BOB SPINELLI FROM KIMBERTON, PA:
Teams are coming up with different looks for their uniforms every year – keeping the same colors, but switching some things around with jerseys, pants, etc. I like the Steelers' uniforms and admire the traditions, but is there any talk (or chance) of the Steelers going with black pants (sometimes) while wearing their black jerseys? I think that look would be great, especially against the Ravens in a night game at Heinz Field.
Sorry, but I don't share your enthusiasm for an alternate look to the basic black-and-gold uniform. Yes, there are teams that have gone that route, but none of those are the teams I would refer to as the NFL's flagship franchises – the New York Giants, Green Bay Packers, Chicago Bears, Pittsburgh Steelers. Switching uniforms is a gimmicky thing to me, with the possible exception of the occasional use of a throwback uniform. But that's only my opinion, and my opinion matters not in something like this.
SKYE CHRISTY FROM BUTLER, PA:
How many years did Terry Bradshaw play for the Steelers?
Fourteen seasons, from 1970-83.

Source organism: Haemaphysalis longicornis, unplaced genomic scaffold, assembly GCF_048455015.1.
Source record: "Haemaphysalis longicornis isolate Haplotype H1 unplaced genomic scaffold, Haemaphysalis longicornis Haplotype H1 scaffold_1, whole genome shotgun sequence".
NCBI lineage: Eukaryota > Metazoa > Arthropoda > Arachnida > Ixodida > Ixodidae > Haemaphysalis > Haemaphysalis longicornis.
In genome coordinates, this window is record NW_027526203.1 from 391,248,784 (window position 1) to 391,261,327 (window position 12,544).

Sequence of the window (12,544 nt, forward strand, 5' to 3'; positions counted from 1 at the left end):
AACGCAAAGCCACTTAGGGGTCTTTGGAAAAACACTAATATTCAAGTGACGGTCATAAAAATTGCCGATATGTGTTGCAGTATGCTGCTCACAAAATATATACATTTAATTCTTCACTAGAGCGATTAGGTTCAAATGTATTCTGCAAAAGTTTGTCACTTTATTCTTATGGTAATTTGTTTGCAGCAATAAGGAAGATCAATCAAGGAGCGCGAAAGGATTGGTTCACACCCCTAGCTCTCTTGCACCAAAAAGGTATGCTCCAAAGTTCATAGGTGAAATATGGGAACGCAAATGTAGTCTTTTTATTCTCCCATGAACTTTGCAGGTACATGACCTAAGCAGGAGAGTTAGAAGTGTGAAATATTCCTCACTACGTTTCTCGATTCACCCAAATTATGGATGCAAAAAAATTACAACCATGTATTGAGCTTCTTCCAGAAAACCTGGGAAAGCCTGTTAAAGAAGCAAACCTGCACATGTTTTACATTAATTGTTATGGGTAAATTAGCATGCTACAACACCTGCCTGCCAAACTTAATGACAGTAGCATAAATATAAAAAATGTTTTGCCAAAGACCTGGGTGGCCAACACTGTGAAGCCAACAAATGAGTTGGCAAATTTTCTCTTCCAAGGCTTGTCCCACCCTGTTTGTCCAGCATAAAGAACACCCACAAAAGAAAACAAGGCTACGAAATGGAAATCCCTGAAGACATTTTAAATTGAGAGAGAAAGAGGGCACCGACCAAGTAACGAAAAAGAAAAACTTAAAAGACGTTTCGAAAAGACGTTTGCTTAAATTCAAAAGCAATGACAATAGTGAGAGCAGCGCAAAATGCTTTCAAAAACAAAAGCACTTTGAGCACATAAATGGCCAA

RAFAEL OMANA FROM MEXICO CITY, MEXICO:
Is it possible to have a Super Bowl at Heinz Field?
Hosting a Super Bowl is more about an entire metropolitan area, instead of just about a stadium. That said, I believe there would have to be more work done on Heinz Field, in terms of seating capacity, and in the metropolitan area, in terms of available hotel rooms, before a Super Bowl could be held in Pittsburgh. Heinz Field will debut its new South Plaza seating for the 2015 season, and it'll be interesting to see how that impacts capacity. It's not impossible, but it's also not something that's on the immediate horizon.
KELLY GOSS FROM PITTSBURGH, PA:
What numbers do the rookies get to choose from, and do the get to choose from Nos. 43 or 24?
The NFL has rules about which numbers players are permitted to wear based on the positions they play. After that, rookies have to see what's available on their new teams within those parameters. Rookie cornerback Doran Grant was issued No. 24, but no one has No. 43. No one has No. 99 yet, either. The jersey numbers that have been in long-time storage are Nos. 12, 32, 52, 58, 59. Also, no one has been issued No. 36 since Jerome Bettis retired after Super Bowl XL. Joe Greene's No. 75 was retired officially last year, and Ernie Stautner's No. 70 was retired in the 1960s.
RAYMOND GATTER FROM SAN ANTONIO, TX:
In the vein of some of the recent positional change questions, Joe Namath looked good on TV recently. Will the Steelers pick him up and convert him to cornerback or linebacker? Lol.
Don't laugh too loud, at least not until you read the next question.
ED SCOTT FROM HEREFORD, AZ:
From what I have read Darrius Heyward-Bey has been working hard to provide value to the team but not having a lot of success as a receiver. Would it be a huge step for him to transfer to the defensive side of the ball, especially since we are still weak at cornerback?
See what I mean?